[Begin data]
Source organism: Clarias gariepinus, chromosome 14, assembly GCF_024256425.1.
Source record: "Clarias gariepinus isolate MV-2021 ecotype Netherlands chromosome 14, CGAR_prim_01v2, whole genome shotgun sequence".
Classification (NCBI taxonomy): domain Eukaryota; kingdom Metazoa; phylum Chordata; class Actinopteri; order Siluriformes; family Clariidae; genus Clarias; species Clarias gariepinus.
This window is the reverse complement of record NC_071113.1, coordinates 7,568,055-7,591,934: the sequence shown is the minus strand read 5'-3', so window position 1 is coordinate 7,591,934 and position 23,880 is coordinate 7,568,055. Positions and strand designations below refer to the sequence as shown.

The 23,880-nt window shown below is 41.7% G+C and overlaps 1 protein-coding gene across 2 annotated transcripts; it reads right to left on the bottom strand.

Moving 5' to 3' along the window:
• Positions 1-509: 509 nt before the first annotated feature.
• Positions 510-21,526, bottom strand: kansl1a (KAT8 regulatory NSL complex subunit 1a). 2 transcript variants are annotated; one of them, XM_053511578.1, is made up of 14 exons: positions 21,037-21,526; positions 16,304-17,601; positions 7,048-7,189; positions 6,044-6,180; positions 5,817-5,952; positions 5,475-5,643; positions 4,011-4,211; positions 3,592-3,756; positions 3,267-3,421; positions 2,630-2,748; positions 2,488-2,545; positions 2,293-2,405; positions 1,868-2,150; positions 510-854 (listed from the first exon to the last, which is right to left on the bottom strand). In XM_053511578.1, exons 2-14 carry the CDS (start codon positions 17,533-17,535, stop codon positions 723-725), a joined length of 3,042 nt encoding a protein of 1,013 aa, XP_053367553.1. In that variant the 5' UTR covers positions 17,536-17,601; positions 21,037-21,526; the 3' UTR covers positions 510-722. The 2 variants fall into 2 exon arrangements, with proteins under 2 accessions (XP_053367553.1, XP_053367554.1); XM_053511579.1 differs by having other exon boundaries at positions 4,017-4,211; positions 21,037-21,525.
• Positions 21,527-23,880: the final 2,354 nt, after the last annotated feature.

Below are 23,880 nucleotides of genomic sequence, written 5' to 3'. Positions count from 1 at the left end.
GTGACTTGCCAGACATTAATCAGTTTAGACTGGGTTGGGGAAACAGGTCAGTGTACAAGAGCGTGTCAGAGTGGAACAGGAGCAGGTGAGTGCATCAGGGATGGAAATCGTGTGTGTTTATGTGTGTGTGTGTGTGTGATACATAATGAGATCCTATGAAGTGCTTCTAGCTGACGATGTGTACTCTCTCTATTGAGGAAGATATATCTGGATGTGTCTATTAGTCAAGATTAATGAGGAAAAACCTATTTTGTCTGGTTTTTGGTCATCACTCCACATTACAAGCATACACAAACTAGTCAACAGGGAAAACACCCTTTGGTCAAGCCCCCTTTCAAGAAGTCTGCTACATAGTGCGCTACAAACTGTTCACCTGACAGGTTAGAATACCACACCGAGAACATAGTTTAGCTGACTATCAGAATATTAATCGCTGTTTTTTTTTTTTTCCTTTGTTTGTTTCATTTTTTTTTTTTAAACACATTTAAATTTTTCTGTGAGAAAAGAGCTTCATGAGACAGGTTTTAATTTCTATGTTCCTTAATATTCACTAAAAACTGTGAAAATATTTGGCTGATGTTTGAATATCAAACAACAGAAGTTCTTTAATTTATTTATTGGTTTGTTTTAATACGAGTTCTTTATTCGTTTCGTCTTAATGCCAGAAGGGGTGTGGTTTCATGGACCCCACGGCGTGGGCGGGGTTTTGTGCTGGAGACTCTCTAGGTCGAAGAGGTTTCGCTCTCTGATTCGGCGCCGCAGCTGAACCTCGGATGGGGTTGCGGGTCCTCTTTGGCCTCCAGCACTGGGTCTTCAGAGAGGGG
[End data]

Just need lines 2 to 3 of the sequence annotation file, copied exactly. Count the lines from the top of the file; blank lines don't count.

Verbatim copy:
Source record: "Clarias gariepinus isolate MV-2021 ecotype Netherlands chromosome 14, CGAR_prim_01v2, whole genome shotgun sequence".
Classification (NCBI taxonomy): domain Eukaryota; kingdom Metazoa; phylum Chordata; class Actinopteri; order Siluriformes; family Clariidae; genus Clarias; species Clarias gariepinus.